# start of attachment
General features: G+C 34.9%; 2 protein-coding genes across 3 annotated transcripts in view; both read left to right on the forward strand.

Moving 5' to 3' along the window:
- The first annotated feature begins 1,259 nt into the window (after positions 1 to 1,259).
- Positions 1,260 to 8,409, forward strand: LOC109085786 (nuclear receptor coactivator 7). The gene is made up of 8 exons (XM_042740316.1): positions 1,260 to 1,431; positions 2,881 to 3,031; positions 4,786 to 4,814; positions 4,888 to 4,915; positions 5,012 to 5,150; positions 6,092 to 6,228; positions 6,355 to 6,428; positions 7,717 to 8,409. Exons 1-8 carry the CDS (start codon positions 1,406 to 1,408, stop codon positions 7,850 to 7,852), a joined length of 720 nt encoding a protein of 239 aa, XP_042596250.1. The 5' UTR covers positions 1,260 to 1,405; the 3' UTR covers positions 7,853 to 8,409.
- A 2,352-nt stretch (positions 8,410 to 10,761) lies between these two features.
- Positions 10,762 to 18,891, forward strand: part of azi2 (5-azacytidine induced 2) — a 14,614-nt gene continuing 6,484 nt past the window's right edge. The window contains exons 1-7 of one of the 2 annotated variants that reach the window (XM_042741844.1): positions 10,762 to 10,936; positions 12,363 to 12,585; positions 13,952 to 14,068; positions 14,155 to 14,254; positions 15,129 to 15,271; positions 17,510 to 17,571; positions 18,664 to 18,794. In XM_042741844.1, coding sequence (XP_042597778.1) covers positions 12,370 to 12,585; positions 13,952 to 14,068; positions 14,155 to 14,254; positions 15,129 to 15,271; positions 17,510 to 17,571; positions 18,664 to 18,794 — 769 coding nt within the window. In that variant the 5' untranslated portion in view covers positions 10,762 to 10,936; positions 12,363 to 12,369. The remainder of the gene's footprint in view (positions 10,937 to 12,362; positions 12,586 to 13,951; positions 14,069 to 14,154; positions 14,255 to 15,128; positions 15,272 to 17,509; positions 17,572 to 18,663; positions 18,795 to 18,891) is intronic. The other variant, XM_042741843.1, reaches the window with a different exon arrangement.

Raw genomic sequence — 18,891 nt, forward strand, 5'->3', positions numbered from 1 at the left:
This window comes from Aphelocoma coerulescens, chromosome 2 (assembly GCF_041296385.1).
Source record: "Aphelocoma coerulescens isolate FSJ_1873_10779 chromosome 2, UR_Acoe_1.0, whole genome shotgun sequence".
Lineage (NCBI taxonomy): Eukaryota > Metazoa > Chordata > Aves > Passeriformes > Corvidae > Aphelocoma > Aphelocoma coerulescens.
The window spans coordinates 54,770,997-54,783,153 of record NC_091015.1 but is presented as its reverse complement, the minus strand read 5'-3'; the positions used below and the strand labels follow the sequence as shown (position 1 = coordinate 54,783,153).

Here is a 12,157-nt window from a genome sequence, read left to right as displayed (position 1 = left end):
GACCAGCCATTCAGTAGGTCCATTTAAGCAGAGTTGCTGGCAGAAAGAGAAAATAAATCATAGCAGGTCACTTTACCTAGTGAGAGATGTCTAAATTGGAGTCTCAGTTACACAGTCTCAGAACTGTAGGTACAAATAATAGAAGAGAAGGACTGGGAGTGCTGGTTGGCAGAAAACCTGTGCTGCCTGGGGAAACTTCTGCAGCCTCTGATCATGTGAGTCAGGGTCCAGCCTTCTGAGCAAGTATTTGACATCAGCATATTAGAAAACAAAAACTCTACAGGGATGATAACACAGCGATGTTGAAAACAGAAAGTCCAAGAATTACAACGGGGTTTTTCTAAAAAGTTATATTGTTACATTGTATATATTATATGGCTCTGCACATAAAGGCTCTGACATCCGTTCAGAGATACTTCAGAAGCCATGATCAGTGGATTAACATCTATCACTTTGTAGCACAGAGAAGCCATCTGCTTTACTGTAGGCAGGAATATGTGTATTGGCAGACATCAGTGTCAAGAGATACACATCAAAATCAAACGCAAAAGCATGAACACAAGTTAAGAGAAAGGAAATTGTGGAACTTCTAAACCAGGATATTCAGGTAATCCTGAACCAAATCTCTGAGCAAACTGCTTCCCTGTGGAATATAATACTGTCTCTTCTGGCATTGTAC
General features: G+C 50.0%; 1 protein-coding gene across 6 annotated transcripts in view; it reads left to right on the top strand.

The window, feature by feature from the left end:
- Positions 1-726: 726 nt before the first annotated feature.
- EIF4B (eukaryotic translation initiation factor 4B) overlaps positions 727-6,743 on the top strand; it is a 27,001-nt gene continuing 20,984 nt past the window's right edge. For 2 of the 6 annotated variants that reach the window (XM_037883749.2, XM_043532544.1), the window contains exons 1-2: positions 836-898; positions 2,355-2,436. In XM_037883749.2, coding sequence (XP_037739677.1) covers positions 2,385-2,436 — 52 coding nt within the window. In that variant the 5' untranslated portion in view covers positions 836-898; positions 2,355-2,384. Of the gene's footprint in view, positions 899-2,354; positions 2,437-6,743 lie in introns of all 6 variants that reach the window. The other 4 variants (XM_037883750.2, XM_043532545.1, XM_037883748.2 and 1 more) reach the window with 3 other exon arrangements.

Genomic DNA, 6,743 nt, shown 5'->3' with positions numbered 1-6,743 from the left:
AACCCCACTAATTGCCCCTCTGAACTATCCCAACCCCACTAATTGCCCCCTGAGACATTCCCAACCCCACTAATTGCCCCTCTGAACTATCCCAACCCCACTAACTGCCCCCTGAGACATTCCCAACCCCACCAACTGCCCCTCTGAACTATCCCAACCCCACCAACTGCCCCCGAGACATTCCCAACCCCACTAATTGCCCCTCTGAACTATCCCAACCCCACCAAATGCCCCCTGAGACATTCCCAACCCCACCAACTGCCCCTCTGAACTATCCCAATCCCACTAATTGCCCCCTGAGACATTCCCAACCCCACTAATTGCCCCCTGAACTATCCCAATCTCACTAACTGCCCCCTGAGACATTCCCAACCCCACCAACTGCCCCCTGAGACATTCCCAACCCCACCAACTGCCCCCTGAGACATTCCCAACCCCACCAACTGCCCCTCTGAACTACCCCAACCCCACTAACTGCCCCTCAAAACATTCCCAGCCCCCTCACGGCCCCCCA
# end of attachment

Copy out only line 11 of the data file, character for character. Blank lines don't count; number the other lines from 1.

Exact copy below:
The window spans coordinates 54,770,997-54,783,153 of record NC_091015.1 but is presented as its reverse complement, the minus strand read 5'-3'; the positions used below and the strand labels follow the sequence as shown (position 1 = coordinate 54,783,153).